Busting Out All Over: Psychology Today
Updated: May 27, 2020
We have passed the halfway mark from the vernal equinox to the summer solstice — the longest day of the year. Mother Earth has given birth once again — flowers up from cold ground, leaves out from wizened branches, warm sun down from winter’s chill air. Spring is busting out all over.
We feel like busting out as well. Especially since the winter of our discontent turned out to be more discontented than usual, we’re eager for release. We want to cast off our late-winter gloom and get on with the business of normal life once again — whatever that may now mean.
It’s easy to see why the rhythms of human life are attuned to the seasonal rhythms of Mother Earth. The earth is the source of all life, including human life. Its plants and animals provide the sustenance on which we depend completely. It’s also the final destiny for all of us — the ultimate form of democracy. In every way and in every season, Mother Earth is both our source and our destiny.
But our lives as individuals turn out not to be seasonal or cyclical. The prophet Isaiah in the Hebrew Bible likens us not to the sun or the stars, or even the moon or the earth, but to flowers and grass. “All flesh is grass, and all its loveliness is like the flower of the field,” the prophet says. “The grass withers, the flower fades… Surely the people are grass.”
We should feel honored by the comparison. While there may be few things more ephemeral as flowers, there are few things more beautiful.
Even so, this spring has presented us with an unsettling juxtaposition. The promise of new life in springtime has overlapped fully with the winter of our coronavirus discontent. We careen between delight and despair. It’s hard to attend properly to both feelings at the same time.
This clash reminds me of Igor Stravinsky’s revolutionary ballet “The Rite of Spring.” Musically groundbreaking and politically prescient, the ballet premiered in Paris in May of 1913 — just a year before the start of what came to be known as World War I. The ballet begins with a bucolic springtime ritual: the adoration of the earth. The music, however, is anything but bucolic. As Leonard Bernstein once said, “The Rite of Spring” has “got the best dissonances anyone ever thought up, and the best asymmetries and polytonalities and polyrhythms and whatever else you care to name.”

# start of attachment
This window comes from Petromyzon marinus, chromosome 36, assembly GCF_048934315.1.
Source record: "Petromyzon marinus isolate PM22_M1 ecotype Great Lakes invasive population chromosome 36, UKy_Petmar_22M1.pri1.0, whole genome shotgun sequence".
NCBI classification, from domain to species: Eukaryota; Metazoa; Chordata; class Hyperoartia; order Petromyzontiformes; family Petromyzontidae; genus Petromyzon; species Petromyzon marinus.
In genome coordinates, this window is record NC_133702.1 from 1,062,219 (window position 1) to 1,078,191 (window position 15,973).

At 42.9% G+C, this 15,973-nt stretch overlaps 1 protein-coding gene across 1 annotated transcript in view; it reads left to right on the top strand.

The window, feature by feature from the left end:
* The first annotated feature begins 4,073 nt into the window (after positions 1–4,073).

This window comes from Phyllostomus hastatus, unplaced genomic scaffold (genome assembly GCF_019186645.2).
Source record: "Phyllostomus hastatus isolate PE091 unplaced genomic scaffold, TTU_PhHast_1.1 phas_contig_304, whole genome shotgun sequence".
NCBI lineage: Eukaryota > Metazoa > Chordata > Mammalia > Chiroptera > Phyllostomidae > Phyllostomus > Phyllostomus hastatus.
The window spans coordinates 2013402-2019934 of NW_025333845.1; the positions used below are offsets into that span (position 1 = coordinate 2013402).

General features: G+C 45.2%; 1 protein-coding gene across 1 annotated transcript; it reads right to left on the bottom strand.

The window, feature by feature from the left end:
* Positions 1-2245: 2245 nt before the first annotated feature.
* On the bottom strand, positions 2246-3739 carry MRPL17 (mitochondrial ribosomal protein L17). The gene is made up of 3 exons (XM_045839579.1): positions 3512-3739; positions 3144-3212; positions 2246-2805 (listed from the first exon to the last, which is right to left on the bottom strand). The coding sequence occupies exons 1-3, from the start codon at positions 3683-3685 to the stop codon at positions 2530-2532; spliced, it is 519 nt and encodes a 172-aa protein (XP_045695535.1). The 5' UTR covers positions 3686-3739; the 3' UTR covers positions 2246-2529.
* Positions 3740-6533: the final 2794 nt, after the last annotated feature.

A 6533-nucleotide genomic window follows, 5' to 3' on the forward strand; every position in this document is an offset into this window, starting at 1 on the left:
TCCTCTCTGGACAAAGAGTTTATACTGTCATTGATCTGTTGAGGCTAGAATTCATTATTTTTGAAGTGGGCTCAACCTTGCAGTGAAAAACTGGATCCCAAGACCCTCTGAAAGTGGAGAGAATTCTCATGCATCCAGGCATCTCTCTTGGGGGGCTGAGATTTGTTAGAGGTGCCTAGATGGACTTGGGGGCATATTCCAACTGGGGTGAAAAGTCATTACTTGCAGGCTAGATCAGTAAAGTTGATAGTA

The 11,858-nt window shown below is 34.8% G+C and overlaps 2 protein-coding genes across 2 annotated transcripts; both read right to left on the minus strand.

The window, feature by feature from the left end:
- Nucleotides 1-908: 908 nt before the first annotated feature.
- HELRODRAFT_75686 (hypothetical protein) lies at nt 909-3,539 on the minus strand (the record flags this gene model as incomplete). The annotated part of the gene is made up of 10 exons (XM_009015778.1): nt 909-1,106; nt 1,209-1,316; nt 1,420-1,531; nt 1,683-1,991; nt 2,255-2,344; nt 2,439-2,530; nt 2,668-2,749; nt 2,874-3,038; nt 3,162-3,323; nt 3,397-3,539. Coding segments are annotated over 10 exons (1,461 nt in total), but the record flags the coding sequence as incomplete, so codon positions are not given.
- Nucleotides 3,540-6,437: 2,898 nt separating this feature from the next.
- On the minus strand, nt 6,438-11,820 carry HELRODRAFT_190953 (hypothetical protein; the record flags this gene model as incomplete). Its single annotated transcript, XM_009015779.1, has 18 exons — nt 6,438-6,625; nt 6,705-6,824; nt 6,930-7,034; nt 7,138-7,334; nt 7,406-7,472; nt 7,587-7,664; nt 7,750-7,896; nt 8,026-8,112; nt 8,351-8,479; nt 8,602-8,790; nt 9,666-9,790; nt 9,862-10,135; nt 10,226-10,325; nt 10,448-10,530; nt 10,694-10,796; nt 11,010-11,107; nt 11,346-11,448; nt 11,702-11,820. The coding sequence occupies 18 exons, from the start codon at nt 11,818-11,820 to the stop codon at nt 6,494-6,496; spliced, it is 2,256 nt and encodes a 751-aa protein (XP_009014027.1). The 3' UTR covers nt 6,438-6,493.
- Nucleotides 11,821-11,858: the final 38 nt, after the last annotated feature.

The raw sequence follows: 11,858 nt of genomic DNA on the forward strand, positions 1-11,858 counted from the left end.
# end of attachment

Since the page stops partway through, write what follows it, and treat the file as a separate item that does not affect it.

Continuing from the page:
The ballet also subverted the idea that Parisian ballet was the epitome of civilization. As the ballet continues, the pastoral adoration of the earth descends into the primitive violence of human sacrifice. From civilization to savagery in thirty minutes flat — a path Europe would tragically follow in the next five years. Scandalously then, but not surprising in retrospect, the premier of “The Rite of Spring” ended in a full-scale riot.
Whether on the ballet stage or in the natural world, the rite of spring is an opening up, a peeling back of the hard husk. Sometimes we like what we find, and sometimes we don’t. Sometimes opening ourselves to the truth about our lives reveals ugliness and dissonance, and sometimes it reveals beauty and blessedness. The goal of living, in springtime and in every other time, is to accept ugliness as part of the ebb of life, but also to seize beauty as part of its flow.
There’s nothing more fragile than a butterfly, or a flower, or a breath, or a life. At the same time, there’s nothing more beautiful than a butterfly, or a flower, or a breath, or a life. There’s nothing more ephemeral than beauty — nor more durable. Even amid what’s terrible, and especially then, experiences of beauty sustain us.
Rita Dove’s poem “Transit” was inspired by the life of Alice Herz-Sommer, who survived a Nazi concentration camp in Czechoslovakia. In the poem, Dove writes: “Let it be said/while in the midst of horror/we fed on beauty — and that, my love, is what sustained us.”
We should do the same. Let it be said of us that, even in the midst of horror, we fed on beauty. We paused to see budding flowers and emerging leaves. We listened to heartbreaking songs and stirring symphonies. We tasted bitter greens and sweet berries. We feasted on the beauty of life.
Let it be said that we feasted on the beauty of a helping hand, an encouraging smile, a listening ear. We helped turn the tide on what is terrible in our lives and our world by embracing what is wonderful and beautiful.
Today is the first day of the rest of your life. Make the most of it.